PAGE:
The solution file under MSVC can be compiled directly. The Release and Debug configurations use external OpenBLAS. The Release-MKL uses Intel MKL, magma and VTK. The Release-GPU further uses CUDA to offload sparse matrix solving on GPUs. To successfully build Release-MKL and Release-GPU, you need to set VTK_INC and VTK_LIB variables that point to correct location of your VTK distribution. Simply hit Build (F7) to build the solution. You can change the linked library to other equivalent libraries such as Intel MKL manually, if those libraries are available. The bundled OpenBLAS is compiled with GCC 10.1 and dynamic architecture. If it does not work on your machine, please compile your own version. To do so, you may need to download MSYS, or Cygwin with necessary packages such as gcc and perl.

The compiled program cannot run directly as it depends on other dynamic libraries. Please copy all dynamic link library into the path that can be found by the program.

/Libs/gcc-win/*.dll

In addition, the TBB libraries shall be copied as well since by default multithreading is enabled.

/Libs/vs/tbb.dll
/Libs/vs/tbbmalloc.dll
/Libs/vs/tbbmalloc_proxy.dll

The VS solution can also be generated via CMake.

The solution under MSVC folder currently pairs Visual Studio 2019.

GNU GCC

You are highly recommended to compile your own version of OpenBLAS as the shipped one may not be optimal on your machine.

Use CMake to generate Makefiles, assume current folder is the root of the package and your are using MinGW, the commands should look like this.

# current folder is /suanPan-source-code-path
mkdir cmake-build && cd cmake-build
cmake -G "MinGW Makefiles" ..
make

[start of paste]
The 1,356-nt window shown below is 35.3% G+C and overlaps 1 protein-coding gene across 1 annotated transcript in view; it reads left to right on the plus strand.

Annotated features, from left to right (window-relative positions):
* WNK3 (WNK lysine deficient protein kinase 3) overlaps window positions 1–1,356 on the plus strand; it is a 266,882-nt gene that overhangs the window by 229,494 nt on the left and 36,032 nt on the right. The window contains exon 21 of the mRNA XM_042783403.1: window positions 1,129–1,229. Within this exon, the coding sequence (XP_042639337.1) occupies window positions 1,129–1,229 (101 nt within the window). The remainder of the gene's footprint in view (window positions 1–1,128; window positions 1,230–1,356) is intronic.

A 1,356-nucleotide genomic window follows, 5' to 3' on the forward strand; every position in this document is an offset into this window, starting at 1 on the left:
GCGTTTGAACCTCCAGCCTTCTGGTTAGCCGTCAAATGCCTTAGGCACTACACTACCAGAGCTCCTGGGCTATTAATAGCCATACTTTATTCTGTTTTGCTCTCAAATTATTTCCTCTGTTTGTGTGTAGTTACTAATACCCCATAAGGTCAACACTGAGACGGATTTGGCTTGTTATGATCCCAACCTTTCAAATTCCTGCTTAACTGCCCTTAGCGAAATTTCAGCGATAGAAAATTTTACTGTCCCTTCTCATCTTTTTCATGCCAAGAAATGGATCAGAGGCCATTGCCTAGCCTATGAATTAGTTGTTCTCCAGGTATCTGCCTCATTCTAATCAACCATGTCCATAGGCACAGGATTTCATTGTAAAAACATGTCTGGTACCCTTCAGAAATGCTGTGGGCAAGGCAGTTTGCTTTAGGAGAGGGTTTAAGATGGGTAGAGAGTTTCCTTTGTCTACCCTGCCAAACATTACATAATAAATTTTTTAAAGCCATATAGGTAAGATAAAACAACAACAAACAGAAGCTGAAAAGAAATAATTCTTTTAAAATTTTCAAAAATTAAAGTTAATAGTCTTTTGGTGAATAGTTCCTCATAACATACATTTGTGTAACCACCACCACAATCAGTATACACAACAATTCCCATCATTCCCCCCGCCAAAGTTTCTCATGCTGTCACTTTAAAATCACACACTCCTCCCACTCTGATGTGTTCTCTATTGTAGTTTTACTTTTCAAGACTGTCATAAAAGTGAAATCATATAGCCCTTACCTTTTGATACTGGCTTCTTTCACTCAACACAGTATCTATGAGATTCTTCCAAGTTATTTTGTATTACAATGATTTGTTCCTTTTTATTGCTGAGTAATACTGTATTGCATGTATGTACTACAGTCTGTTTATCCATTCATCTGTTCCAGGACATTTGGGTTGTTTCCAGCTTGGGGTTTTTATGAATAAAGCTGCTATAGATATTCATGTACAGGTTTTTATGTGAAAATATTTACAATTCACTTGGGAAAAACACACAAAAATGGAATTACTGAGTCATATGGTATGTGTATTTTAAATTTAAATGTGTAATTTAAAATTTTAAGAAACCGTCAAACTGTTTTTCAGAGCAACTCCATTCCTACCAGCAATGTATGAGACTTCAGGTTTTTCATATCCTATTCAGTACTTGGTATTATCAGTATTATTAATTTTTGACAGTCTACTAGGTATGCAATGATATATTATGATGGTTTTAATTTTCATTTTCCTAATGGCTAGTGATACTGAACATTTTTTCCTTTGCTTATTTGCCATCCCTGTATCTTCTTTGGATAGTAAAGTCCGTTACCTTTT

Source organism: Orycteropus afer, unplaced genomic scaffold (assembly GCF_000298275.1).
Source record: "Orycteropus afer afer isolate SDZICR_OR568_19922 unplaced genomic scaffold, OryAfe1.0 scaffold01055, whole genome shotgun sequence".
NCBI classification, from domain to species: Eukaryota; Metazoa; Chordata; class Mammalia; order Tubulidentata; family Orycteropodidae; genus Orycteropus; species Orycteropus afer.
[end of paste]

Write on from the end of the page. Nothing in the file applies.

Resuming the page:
For MSYS, you may change the generator to “MSYS Makefiles”. The GUI may be a better tool for beginners to configure the build. There are several options provided to build the software with different configurations.

After successful compilation, the executable file is under /cmake-build folder. The dynamic libraries should also be copied.

# current folder is cmake-build
cp ../Libs/gcc-win/*.dll .
# run the program
./suanPan.exe

Ubuntu

Again, the shipped OpenBLAS may not work on your platform, please compile your own library if any error occurs.

Make sure the compilers are installed.

sudo apt install gcc g++ gfortran binutils cmake

Please do check the versions of those tools. A default configuration is enough for most cases if the platform is not too old. Simply create a build folder next to the source code folder and configure/make the program, such as

# current folder is /suanPan-source-code-path
mkdir cmake-build
cd cmake-build
cmake ../suanPan
make

The multi-threaded version uses TBB, the corresponding path can be added.

# current folder cmake-build
export LD_LIBRARY_PATH=$LD_LIBRARY_PATH:../Libs/gcc-linux
# run the program
./suanPan

Mac OS

The compilation on Mac OS is similar to that on Ubuntu. GNU GCC shall be installed.

brew install gcc cmake

Then configure the project by CMake.

# current folder is /suanPan-source-code-path
mkdir cmake-build && cd cmake-build
cmake -G "Unix Makefiles" ../suanPan
make

Dependency

Additional libraries that are used in suanPan are

Additional tools may be used by suanPan, they are

Those libraries may depend on the libraries that are used in the project, such as